Michael E. Hoffman
(Aperture)How did she do it? In her seventy years, she was able to capture so much of the soul of this huge bleak great sad poor wonderful country. How did she do it?
They say that you have to be careful --- because cameras do take souls. That must be the secret --- the way she was able to work her way into the souls of people. She knew she was in the soul-catch business, so she got good at it.
Born in 1895, got polio when she was seven, which would cast her life so differently, because in those days they put "cripples" in the back rooms, or out on the street to beg for money. She said, about the experience that left her with a life-long limp,
It was perhaps the most important thing that happened to me. It formed me, guided, instructed me, helped me, and humiliated me. All those things at once. I've never gotten over it and am aware of the force and power of it.
When she decided to become a photographer, she did it all. In those days, you didn't shoot some pictures and send them off to "the lab" to be processed. You chose the film, shot it with a camera you had probably modified in some way. You did the developing, the focus, the cropping. You made one of the thousand choices of light and contrast and size and cut --- all to create your vision, or what you thought was your vision.
But, we have to ask ourselves, exactly what was it that turned her from a rich folks' portrait artist in San Francisco into one who would create some of the most haunting photographs of America of the depression, the American poor, the Americans without home or hope. Maybe it was her pain early on at seeing how the Indians of New Mexico were treated; maybe it was growing up poor and Jewish in a New Jersey ghetto; maybe it was being there when the migrant workers tried to come into California, and got pushed back. (We were as scared of our poor back then as we are now).
After she picked up the camera and said, "I'm going to be a photographer," her real chance came from the feds. In those days, the government simply gave artists a chance to practice their craft. Instead of requiring you to put together a grant request to pursue this or that dumb project for the NEA, the government representatives went out and looked for people who were already doing it, and then said, "Here's some money. Go out and find some more people, just like yourself, who can help you with this project."
In that way, they hired artists, painters, and sculptors. Even if you were some sort of an amateur, they'd probably take you on. If your work happened to be photography, you'd be hired on at the Farm Security Administration --- as Lange was --- to go out in the world and just take pictures. Very easy, a simple process of a simpler time. (These days, the people who get government money to do art projects don't have to know their craft. Instead, they have to know how to put together a tedious application. You can be a dummy with film, and technique, and style --- not even know which end of the camera is the business end --- but if you prepare 200 or 300 pages of grant application with all the right words --- you get on the artistic dole.)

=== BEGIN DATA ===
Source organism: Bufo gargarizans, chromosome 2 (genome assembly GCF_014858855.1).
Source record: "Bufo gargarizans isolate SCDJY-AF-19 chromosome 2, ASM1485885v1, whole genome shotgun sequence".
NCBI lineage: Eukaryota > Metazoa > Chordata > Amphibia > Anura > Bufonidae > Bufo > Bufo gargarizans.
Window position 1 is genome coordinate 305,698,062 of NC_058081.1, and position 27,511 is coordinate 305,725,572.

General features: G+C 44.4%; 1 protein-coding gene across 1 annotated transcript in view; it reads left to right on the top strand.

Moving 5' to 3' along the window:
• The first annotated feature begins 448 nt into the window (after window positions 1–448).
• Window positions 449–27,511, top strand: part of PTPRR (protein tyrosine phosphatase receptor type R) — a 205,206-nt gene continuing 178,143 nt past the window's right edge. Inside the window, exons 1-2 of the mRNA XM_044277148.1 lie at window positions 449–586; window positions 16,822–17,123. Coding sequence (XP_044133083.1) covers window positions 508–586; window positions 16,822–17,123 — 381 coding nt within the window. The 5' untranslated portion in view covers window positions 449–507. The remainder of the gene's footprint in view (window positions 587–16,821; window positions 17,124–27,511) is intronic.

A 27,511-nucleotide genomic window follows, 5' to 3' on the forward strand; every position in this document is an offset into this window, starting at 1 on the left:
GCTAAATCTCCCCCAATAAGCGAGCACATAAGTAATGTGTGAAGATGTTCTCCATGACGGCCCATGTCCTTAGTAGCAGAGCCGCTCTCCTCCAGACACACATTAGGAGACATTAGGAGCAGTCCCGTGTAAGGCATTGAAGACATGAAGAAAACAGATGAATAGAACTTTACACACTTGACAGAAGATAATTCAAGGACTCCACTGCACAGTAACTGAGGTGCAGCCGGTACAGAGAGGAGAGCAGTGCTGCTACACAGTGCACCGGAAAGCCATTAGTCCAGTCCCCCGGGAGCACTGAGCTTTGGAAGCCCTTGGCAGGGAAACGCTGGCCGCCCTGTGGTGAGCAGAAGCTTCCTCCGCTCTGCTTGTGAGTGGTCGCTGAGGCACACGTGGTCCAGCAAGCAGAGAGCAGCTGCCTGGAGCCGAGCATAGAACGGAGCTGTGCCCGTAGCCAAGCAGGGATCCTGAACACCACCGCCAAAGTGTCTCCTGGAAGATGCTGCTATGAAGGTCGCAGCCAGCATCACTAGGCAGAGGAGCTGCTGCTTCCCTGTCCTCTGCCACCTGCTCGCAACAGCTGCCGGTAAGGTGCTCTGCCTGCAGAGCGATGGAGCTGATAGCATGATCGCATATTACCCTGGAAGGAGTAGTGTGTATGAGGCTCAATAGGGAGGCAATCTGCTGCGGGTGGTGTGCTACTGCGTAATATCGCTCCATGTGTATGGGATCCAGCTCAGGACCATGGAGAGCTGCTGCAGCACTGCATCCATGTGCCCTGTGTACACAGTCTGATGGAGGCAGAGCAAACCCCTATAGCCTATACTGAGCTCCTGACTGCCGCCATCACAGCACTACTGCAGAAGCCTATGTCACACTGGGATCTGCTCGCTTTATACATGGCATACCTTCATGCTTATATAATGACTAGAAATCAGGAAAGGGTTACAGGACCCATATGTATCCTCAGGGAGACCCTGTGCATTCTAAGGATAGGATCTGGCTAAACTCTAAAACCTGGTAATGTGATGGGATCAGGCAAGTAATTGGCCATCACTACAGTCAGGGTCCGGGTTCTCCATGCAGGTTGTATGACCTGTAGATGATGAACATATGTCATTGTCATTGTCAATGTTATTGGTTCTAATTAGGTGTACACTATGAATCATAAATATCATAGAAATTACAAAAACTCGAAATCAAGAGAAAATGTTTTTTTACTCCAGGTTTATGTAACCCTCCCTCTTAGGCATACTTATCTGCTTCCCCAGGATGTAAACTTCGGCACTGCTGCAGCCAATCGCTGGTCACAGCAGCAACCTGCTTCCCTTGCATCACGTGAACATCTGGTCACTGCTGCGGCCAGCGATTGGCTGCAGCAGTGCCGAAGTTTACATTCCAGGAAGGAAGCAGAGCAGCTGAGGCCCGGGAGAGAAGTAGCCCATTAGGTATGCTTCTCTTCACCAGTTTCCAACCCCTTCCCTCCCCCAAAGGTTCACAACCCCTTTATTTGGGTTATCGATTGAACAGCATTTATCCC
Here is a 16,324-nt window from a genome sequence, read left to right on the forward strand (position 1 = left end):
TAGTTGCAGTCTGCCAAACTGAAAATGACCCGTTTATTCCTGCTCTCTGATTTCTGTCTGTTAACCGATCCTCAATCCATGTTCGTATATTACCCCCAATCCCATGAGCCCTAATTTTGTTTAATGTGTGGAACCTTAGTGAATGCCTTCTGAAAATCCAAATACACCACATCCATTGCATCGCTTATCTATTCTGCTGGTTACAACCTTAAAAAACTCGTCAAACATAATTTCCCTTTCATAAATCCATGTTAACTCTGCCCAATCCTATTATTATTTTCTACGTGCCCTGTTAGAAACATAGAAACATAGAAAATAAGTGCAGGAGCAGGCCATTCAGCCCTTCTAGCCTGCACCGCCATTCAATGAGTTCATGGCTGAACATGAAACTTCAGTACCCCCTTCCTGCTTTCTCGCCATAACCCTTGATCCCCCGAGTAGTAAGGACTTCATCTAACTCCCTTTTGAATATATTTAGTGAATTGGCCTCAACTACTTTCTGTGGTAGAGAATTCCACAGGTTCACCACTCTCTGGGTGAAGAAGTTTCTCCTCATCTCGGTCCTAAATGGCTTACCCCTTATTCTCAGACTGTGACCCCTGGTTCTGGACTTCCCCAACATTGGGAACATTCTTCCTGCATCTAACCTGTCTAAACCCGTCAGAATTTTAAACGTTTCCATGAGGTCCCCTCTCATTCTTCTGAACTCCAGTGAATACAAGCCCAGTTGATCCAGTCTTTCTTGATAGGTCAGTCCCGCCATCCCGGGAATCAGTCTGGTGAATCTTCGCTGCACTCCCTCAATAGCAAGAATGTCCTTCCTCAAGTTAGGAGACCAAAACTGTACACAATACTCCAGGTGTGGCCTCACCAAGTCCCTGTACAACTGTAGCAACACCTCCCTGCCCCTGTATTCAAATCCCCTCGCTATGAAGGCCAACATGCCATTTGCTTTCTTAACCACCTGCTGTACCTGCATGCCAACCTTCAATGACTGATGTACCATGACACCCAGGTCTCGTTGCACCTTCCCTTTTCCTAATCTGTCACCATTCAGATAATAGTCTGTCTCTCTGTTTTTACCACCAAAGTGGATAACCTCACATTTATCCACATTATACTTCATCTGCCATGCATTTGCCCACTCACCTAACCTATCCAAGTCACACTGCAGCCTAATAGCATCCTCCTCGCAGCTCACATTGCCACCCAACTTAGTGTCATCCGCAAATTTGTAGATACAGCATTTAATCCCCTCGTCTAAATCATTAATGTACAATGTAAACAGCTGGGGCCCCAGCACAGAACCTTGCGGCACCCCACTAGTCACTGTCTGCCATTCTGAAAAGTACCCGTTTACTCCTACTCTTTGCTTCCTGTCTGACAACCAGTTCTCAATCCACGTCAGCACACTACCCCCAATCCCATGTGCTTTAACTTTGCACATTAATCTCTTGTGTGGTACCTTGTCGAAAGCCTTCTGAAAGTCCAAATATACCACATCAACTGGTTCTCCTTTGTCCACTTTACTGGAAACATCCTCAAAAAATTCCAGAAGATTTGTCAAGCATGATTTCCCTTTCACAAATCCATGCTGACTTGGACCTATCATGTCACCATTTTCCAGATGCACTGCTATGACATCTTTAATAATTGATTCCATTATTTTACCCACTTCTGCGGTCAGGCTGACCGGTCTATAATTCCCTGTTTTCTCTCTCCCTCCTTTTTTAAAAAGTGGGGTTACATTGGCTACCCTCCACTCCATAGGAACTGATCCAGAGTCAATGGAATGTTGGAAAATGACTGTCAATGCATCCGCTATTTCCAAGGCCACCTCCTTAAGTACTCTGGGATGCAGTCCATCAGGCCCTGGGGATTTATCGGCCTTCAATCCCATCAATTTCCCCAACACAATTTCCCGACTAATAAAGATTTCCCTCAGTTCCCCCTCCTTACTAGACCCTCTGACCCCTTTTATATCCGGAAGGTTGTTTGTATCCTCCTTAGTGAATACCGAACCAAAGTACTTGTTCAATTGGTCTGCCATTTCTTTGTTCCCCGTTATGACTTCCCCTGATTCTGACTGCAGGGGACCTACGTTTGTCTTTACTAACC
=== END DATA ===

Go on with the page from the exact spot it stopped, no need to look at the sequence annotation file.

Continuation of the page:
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Still, it wasn't all peaches and cream back then. There were complaints that the photographers were only concentrating on the poor and the dispossessed. Senators from Mississippi and Oklahoma didn't like that. Reflected badly on the country. There were requests that they show "some successful farms and farmers." Pare Lorentz was to say,
Lange, with her still pictures, and Steinbeck, with two novels, a play, and a motion picture, have done more for these tragic nomads than all the politicans in the country.
And Lange herself says, of her craft,
Youforce yourself to watch and wait. You accept all the discomfort and the disharmony. Being out of your depth is a very uncomfortable thing...You force yourself onto strange streets, among strangers. It may be very hot. It may be painfully cold. It may be sandy and windy and you say, "What am I doing here? What drives me to do this hard thing?"
Aperture, with their usual art and grace, and taste, have given us here almost 150 Lange photographs, including photos from her early days in San Francisco, and, as well, some from Egypt, India, and Ireland. Part of her art was the way she angled and shaped her work --- and you can see it here.
The most famous are all here, including "Migrant Mother of Nipomo, California, 1936." Lange knew what she was doing. But the singular fact is that even without cropping and cutting, she had the wisdom to know that she had found a face, a haunting face of an anguished mother, a face that would tell the story of an entire generation of the dispossessed.--- I. A. Schwartz
Photographs © 1978 City of Oakland,
The Dorothea Lange Collection,